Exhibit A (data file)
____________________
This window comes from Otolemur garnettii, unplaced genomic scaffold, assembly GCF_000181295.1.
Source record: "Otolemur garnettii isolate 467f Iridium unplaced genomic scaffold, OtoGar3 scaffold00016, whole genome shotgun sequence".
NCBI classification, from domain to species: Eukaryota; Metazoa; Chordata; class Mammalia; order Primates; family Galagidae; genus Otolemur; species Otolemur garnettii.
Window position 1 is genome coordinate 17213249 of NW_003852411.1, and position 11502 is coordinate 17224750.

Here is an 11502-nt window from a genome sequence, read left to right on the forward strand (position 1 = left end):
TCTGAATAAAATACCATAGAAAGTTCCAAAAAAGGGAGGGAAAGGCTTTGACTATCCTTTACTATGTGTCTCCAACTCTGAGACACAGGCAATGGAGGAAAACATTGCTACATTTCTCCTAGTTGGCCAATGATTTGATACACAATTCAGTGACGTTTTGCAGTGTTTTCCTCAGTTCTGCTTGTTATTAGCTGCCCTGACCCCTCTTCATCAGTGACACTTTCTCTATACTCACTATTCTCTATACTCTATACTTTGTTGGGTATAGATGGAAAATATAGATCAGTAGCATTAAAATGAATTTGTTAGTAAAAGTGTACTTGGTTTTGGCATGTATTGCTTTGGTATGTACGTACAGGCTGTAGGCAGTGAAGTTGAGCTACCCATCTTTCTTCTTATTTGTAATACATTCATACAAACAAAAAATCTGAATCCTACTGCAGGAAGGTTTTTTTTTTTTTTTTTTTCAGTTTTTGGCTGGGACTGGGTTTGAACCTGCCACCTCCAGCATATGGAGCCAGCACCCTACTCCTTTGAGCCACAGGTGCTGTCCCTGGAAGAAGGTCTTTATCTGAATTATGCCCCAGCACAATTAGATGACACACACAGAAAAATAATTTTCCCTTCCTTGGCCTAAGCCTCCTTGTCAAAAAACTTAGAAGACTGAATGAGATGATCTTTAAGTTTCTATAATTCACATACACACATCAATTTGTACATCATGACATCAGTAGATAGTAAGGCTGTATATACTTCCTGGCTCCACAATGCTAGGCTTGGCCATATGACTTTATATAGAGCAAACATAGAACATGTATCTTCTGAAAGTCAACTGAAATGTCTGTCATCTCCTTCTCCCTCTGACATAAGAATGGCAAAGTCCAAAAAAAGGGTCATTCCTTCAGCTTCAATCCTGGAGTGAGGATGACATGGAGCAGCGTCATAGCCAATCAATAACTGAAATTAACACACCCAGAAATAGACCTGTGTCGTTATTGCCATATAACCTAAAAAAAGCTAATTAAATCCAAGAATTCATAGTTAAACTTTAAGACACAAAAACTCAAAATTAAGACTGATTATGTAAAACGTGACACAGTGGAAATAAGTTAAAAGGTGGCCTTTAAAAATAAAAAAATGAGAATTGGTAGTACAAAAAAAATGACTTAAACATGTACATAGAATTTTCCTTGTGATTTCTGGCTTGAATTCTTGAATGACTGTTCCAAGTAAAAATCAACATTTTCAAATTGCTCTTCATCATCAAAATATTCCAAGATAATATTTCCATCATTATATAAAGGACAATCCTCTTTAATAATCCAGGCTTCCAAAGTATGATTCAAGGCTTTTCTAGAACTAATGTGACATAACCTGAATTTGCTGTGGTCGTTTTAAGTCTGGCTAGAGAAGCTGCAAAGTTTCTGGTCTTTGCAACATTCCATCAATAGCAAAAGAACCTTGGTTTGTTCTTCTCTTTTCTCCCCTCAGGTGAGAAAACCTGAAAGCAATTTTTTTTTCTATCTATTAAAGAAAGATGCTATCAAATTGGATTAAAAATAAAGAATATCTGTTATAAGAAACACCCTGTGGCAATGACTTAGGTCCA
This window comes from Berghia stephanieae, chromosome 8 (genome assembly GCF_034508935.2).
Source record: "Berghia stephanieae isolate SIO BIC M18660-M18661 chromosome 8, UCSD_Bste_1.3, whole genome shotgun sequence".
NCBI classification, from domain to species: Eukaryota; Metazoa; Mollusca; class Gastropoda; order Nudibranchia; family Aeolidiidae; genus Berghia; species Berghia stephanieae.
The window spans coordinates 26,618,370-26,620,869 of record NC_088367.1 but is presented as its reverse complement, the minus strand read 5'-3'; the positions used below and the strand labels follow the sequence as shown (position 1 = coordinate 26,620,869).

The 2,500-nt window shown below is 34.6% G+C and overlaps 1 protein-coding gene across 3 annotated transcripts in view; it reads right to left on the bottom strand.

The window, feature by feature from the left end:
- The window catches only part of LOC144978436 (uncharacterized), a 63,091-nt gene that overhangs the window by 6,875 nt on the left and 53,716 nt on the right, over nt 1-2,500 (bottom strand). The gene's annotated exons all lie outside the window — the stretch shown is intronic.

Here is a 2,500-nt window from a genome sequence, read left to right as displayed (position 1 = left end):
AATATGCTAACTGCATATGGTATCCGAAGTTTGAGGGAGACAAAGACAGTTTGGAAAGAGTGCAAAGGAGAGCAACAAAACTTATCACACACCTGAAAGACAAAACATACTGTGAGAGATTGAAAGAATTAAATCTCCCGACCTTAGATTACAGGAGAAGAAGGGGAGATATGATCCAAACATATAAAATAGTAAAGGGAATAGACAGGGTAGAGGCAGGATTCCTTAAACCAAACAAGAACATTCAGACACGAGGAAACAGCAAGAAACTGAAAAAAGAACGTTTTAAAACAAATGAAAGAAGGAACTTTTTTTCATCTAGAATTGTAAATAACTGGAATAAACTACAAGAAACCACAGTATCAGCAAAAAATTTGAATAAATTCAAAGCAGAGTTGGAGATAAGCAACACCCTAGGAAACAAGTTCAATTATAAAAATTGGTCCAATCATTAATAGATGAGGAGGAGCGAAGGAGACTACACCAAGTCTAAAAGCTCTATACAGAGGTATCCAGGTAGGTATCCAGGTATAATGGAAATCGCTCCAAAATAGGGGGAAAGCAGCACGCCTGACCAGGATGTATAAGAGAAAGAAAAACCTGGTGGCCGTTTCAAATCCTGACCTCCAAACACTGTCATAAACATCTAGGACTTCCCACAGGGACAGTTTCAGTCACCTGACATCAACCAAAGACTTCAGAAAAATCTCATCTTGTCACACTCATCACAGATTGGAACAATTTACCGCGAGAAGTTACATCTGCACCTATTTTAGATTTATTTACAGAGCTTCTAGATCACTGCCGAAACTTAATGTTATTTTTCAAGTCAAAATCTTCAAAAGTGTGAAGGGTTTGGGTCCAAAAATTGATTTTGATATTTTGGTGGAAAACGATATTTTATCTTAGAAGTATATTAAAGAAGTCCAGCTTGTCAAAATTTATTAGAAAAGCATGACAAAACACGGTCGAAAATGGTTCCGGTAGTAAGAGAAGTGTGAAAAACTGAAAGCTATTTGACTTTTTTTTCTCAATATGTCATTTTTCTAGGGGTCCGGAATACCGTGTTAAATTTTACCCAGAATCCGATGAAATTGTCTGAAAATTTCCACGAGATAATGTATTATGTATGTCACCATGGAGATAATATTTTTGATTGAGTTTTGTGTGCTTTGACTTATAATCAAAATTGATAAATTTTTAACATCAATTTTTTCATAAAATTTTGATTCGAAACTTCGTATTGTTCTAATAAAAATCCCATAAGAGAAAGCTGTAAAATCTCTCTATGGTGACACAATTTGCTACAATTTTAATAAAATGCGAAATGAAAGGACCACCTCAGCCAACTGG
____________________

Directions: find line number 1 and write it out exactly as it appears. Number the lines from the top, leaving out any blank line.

This window comes from Otolemur garnettii, unplaced genomic scaffold, assembly GCF_000181295.1.